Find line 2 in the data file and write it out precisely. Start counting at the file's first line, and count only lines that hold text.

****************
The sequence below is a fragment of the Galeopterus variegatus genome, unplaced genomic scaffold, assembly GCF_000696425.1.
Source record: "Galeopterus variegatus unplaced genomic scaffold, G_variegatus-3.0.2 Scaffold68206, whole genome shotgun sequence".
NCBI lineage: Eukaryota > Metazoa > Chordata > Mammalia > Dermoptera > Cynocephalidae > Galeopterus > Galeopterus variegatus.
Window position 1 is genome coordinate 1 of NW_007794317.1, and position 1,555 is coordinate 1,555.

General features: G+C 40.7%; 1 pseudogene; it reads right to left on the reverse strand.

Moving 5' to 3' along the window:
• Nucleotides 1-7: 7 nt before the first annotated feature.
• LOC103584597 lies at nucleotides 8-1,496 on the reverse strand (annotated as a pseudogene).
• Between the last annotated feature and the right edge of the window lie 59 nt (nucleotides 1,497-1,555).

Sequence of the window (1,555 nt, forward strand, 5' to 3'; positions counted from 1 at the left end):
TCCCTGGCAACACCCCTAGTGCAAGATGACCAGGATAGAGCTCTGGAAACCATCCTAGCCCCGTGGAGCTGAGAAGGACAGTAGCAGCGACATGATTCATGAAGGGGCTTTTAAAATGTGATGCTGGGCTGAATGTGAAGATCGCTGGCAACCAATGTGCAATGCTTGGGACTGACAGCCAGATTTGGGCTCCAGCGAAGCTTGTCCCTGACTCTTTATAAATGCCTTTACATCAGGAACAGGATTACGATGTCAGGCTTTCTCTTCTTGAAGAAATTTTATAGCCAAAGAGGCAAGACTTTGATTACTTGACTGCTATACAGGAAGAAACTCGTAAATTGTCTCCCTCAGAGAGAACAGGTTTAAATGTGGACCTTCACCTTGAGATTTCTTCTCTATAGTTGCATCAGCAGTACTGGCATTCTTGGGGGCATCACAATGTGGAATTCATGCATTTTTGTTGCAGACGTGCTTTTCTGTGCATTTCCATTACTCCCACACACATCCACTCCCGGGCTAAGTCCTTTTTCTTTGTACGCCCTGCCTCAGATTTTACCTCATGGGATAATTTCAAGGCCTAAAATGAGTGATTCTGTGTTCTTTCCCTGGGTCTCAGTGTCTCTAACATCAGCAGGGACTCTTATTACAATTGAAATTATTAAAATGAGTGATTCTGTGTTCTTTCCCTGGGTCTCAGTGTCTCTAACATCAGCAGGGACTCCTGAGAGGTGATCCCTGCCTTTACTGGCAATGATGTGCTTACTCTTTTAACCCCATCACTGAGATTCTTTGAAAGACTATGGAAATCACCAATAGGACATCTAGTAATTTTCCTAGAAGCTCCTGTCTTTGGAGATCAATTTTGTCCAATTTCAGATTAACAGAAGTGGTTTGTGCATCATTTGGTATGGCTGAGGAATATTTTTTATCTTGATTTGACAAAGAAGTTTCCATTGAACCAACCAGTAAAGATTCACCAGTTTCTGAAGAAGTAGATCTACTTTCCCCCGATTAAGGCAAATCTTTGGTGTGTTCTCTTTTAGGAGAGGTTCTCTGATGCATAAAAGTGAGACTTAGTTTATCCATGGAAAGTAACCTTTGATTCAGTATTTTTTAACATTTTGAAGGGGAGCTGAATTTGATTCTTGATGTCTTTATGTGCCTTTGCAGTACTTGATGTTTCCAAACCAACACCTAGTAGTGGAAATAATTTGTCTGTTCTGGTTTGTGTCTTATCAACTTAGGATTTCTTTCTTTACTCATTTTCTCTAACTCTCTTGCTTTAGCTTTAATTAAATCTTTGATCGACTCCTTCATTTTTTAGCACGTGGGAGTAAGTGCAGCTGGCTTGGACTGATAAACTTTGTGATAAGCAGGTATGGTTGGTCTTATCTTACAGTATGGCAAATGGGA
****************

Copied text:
Source record: "Galeopterus variegatus unplaced genomic scaffold, G_variegatus-3.0.2 Scaffold68206, whole genome shotgun sequence".